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Author: Felipe Rojas

Abstract

This chapter explores how different people at different times have attempted to explain the origins and purpose of an ancient rock-cut monument in the outskirts of Antioch-on-the-Orontes (Antakya, Turkey). It expounds different ways in which people have made sense of the carving as a physical trace of the past. Using narratives written in Greek, Arabic, and English between the sixth and the twenty-first century CE, it probes different episodes in the long-term history of the monument’s interpretation. In doing so, it aims to trouble the distinction keeping scien-tific—specifically archaeological—inquiry fully separate from its allegedly illegitimate—magical or folkloric—counterparts.

In: Afterlives of Ancient Rock-cut Monuments in the Near East
In: Afterlives of Ancient Rock-cut Monuments in the Near East
This book concerns the ancient rock-cut monuments carved throughout the Near East, paying particular attention to the fate of these monuments in the centuries after their initial production. As parts of the landscapes in which they were carved, they acquired new meanings in the cultural memory of the people living around them. The volume joins numerous recent studies on the reception of historical texts and artefacts, exploring the peculiar affordances of these long-lasting and often salient monuments. The volume gathers articles by archeologists, art historians, and philologists, covering the entire Near East, from Iran to Lebanon and from Turkey to Egypt. It also analyzes long-lasting textual traditions that aim to explain the origins and meaning of rock-cut monuments and other related carvings.
Volume Editors: Felipe Rojas and Peter E. Thompson
In ten essays authored by an international team of scholars, this volume explores queer readings of Western and Eastern Mediterranean Europe, Northern Africa, Islam and Arabic traditions. The contributors enter into a dialogue, comparing cases from opposite sides of the Mediterranean, in order to analyze the forgotten exchange of sexualities that was brought forth through the Mediterranean and its bordering landmasses during the Middle Ages.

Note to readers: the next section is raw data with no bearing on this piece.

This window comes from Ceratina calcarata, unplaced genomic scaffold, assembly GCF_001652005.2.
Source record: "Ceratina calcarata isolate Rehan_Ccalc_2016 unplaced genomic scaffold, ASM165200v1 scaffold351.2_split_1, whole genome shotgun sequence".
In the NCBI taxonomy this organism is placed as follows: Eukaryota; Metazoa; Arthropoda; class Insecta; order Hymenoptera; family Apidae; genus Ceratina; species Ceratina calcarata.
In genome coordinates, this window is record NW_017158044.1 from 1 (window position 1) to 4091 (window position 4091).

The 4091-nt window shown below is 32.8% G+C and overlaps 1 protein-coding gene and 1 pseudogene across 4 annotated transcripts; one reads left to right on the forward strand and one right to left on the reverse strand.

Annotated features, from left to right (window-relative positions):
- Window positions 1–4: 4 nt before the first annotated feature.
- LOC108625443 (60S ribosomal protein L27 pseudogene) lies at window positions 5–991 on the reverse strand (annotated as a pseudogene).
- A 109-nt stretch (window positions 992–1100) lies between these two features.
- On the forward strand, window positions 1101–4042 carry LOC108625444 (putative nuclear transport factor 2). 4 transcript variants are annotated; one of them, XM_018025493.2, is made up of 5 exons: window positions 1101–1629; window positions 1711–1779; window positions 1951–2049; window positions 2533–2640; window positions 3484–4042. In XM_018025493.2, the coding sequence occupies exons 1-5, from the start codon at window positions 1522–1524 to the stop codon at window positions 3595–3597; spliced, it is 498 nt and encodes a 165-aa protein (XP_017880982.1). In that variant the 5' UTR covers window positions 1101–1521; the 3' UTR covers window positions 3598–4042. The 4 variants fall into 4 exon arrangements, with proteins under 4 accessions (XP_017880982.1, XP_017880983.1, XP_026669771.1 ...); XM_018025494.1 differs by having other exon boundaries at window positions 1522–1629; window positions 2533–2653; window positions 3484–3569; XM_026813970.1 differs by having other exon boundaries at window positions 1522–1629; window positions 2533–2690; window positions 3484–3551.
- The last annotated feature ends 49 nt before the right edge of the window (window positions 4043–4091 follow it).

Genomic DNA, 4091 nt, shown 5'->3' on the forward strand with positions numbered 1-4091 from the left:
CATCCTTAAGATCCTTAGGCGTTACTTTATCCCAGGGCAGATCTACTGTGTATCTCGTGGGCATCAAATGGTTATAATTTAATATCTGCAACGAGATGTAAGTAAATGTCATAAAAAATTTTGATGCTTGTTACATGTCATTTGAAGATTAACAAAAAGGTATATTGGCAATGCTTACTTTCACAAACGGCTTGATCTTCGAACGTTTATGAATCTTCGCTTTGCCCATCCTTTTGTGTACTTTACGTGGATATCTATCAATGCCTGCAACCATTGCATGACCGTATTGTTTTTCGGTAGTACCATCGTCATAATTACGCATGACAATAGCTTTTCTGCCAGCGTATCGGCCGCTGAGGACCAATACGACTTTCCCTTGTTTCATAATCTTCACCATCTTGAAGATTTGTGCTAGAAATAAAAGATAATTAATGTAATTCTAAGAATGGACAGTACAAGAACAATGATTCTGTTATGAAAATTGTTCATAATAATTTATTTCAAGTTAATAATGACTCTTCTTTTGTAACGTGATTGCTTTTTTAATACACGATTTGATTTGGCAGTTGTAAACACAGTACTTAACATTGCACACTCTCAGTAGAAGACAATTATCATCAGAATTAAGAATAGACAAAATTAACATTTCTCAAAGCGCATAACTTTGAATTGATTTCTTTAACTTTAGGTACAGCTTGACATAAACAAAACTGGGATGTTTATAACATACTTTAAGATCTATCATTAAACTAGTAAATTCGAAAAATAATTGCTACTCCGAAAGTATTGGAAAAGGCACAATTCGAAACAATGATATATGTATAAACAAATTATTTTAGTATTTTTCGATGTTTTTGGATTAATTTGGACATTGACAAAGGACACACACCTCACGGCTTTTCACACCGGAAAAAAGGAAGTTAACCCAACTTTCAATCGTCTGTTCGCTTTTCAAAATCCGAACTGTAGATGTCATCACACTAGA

This collection questions the hypothesis that distinct cultures treated sexuality and the “other” differently. The volume initiates the conversation around queerness and sexuality on these trade routes, and problematizes the differences between various Mediterranean cultures in order to argue that through both queerness and sexuality, neighboring civilizations had access to, and knowledge of, common shared experiences.

Contributors are Sahar Amer, Israel Burshatin, Robert L.A. Clark, Denise K. Filos, Ellen Lorraine Friedrich, Edmund Hayes, Gregory S. Hutcheson, Vicente Lledó-Guillem, Leyla Rouhi, and Robert S. Sturges.
In: Queering the Medieval Mediterranean: Transcultural Sea of Sex, Gender, Identity, and Culture
In: Queering the Medieval Mediterranean: Transcultural Sea of Sex, Gender, Identity, and Culture
In: Queering the Medieval Mediterranean: Transcultural Sea of Sex, Gender, Identity, and Culture